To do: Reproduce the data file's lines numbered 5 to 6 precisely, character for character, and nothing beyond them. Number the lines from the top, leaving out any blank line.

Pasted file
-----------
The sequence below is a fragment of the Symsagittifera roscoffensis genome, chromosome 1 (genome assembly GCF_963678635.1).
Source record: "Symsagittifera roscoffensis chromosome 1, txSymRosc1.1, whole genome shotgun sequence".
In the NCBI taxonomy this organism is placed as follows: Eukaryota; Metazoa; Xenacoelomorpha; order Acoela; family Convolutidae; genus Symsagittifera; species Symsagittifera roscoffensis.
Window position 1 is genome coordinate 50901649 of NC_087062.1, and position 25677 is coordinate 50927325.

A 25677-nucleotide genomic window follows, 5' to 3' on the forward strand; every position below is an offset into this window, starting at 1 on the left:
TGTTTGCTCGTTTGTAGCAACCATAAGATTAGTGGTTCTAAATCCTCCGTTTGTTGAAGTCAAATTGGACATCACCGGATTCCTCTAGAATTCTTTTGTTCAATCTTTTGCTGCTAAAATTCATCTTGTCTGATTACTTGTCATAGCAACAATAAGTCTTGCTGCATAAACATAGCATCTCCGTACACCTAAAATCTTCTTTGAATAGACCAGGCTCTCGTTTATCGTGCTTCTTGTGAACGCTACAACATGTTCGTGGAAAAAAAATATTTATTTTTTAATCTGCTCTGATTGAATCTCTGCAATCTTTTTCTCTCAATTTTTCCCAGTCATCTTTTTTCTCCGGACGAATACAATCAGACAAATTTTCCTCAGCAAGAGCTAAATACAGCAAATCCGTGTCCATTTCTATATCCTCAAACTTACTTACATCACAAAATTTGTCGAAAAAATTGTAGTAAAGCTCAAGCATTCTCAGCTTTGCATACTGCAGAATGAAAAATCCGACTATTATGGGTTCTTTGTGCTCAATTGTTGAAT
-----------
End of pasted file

A 25677-nucleotide genomic window follows, 5' to 3' on the forward strand; every position below is an offset into this window, starting at 1 on the left:
TGTTTGCTCGTTTGTAGCAACCATAAGATTAGTGGTTCTAAATCCTCCGTTTGTTGAAGTCAAATTGGACATCACCGGATTCCTCTAGAATTCTTTTGTTCAATCTTTTGCTGCTAAAATTCATCTTGTCTGATTACTTGTCATAGCAACAATAAGTCTTGCTGCATAAACATAGCATCTCCGTACACCTAAAATCTTCTTTGAATAGACCAGGCTCTCGTTTATCGTGCTTCTTGTGAACGCTACAACATGTTCGTGGAAAAAAAATATTTATTTTTTAATCTGCTCTGATTGAATCTCTGCAATCTTTTTCTCTCAATTTTTCCCAGTCATCTTTTTTCTCCGGACGAATACAATCAGACAAATTTTCCTCAGCAAGAGCTAAATACAGCAAATCCGTGTCCATTTCTATATCCTCAAACTTACTTACATCACAAAATTTGTCGAAAAAATTGTAGTAAAGCTCAAGCATTCTCAGCTTTGCATACTGCAGAATGAAAAATCCGACTATTATGGGTTCTTTGTGCTCAATTGTTGAAT